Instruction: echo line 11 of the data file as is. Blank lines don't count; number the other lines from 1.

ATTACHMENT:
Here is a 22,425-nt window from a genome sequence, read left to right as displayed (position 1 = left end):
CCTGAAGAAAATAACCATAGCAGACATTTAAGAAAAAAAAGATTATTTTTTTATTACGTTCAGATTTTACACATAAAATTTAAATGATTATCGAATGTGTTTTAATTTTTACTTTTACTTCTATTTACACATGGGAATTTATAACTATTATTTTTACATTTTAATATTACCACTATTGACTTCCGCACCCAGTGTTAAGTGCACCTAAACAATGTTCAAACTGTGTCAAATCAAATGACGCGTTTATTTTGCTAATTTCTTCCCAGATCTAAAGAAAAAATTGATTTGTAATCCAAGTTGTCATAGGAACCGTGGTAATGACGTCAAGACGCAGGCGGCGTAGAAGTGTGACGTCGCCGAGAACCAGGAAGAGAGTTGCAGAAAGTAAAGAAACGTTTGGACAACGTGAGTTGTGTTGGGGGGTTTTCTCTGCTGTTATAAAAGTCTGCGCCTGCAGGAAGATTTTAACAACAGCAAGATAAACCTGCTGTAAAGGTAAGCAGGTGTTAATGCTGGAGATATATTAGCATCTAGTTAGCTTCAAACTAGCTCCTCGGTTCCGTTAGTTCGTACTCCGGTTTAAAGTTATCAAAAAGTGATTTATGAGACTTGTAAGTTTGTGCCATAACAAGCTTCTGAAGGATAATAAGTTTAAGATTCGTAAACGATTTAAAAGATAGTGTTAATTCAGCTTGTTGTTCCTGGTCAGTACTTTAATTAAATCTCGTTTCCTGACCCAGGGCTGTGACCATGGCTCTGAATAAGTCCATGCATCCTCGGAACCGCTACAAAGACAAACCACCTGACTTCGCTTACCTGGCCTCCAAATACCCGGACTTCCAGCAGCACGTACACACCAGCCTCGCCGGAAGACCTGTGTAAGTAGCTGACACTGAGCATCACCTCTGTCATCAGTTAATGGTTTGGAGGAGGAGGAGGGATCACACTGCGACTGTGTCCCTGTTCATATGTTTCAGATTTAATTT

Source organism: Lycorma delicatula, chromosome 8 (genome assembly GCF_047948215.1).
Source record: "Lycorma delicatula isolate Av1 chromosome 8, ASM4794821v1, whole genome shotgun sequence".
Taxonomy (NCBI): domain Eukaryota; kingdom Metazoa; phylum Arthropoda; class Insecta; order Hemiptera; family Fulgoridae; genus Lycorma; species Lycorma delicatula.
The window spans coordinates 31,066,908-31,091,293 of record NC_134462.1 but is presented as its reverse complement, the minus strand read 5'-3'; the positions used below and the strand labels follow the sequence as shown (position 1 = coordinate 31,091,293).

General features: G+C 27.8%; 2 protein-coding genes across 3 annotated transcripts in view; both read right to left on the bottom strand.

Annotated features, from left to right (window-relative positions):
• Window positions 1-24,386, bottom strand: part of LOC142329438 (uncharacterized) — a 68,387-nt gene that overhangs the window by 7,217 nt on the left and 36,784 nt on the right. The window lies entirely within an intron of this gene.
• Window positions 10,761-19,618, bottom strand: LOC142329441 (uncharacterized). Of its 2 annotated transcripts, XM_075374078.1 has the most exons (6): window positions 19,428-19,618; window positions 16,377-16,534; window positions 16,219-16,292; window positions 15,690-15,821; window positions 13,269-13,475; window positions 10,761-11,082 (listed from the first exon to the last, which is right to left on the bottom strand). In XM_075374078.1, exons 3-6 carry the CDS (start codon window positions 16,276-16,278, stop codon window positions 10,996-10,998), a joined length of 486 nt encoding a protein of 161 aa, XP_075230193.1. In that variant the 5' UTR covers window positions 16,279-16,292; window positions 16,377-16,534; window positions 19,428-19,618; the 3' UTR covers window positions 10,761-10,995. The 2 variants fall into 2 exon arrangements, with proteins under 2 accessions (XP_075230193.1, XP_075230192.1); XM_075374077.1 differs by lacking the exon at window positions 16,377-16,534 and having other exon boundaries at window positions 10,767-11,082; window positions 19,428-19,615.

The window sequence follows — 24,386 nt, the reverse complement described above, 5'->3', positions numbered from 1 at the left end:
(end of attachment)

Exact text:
The window sequence follows — 24,386 nt, the reverse complement described above, 5'->3', positions numbered from 1 at the left end: